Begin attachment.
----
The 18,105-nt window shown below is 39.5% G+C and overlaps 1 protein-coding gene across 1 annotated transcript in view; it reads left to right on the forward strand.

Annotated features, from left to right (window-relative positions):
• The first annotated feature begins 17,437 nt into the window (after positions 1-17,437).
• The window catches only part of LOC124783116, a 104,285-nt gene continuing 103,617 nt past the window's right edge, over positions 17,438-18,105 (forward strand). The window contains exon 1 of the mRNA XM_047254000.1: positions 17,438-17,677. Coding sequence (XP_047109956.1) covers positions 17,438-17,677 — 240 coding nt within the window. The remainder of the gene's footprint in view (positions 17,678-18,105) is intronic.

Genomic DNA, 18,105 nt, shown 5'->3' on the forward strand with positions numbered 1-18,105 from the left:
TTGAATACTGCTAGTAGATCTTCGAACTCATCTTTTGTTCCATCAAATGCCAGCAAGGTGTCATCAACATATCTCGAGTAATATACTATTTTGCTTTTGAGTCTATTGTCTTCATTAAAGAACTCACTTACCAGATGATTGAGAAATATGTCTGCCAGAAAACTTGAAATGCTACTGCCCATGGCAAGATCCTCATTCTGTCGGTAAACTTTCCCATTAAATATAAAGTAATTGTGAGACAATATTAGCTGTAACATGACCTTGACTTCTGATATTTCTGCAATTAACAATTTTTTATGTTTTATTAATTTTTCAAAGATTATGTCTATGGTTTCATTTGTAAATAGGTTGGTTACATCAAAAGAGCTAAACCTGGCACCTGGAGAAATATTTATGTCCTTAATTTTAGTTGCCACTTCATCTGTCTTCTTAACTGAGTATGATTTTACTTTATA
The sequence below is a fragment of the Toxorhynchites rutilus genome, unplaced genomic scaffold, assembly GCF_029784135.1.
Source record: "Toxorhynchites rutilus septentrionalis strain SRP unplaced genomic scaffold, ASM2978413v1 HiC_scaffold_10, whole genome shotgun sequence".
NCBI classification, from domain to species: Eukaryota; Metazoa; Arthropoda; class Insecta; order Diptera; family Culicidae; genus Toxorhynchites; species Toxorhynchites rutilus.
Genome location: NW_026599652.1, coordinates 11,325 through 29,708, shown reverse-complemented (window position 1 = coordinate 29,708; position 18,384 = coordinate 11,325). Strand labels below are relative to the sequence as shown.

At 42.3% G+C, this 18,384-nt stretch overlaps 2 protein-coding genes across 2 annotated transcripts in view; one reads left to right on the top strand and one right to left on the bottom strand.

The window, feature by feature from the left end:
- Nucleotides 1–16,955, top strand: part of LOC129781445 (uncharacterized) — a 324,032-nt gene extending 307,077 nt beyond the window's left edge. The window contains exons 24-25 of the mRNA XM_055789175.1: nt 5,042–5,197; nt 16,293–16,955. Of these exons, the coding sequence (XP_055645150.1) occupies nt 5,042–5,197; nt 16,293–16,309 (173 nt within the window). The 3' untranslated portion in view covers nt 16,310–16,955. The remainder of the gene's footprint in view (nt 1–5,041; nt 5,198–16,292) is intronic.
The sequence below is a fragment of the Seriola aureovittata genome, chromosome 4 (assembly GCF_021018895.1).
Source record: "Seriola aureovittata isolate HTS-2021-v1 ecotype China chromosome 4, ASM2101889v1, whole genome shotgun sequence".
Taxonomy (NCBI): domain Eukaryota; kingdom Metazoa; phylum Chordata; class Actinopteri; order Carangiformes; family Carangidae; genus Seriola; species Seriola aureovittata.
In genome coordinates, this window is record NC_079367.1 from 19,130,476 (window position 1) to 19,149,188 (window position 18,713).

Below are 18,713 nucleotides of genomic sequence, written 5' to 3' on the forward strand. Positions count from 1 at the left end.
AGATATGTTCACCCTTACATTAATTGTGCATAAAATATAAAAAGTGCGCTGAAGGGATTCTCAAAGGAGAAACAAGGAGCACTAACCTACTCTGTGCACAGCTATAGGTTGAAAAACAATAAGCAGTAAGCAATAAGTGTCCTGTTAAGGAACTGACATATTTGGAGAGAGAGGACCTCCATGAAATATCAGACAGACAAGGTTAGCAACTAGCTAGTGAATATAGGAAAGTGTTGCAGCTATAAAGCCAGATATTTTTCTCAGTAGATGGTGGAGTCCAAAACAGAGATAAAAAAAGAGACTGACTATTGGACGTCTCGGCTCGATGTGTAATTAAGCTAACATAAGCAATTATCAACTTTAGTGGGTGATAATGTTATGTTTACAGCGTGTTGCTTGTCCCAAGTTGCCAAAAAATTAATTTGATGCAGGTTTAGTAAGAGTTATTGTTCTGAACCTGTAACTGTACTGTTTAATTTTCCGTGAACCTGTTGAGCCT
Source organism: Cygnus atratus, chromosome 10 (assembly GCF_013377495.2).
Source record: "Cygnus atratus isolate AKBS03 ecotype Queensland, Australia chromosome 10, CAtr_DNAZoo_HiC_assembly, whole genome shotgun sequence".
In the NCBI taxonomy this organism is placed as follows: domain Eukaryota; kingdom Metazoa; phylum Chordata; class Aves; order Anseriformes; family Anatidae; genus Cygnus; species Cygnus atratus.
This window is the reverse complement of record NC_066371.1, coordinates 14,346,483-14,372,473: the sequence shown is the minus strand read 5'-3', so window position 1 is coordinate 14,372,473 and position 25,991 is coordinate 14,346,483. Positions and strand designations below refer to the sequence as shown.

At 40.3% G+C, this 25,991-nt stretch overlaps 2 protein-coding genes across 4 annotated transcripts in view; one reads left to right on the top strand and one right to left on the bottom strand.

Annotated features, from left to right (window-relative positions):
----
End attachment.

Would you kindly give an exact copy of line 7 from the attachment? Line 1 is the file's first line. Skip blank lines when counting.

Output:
The sequence below is a fragment of the Toxorhynchites rutilus genome, unplaced genomic scaffold, assembly GCF_029784135.1.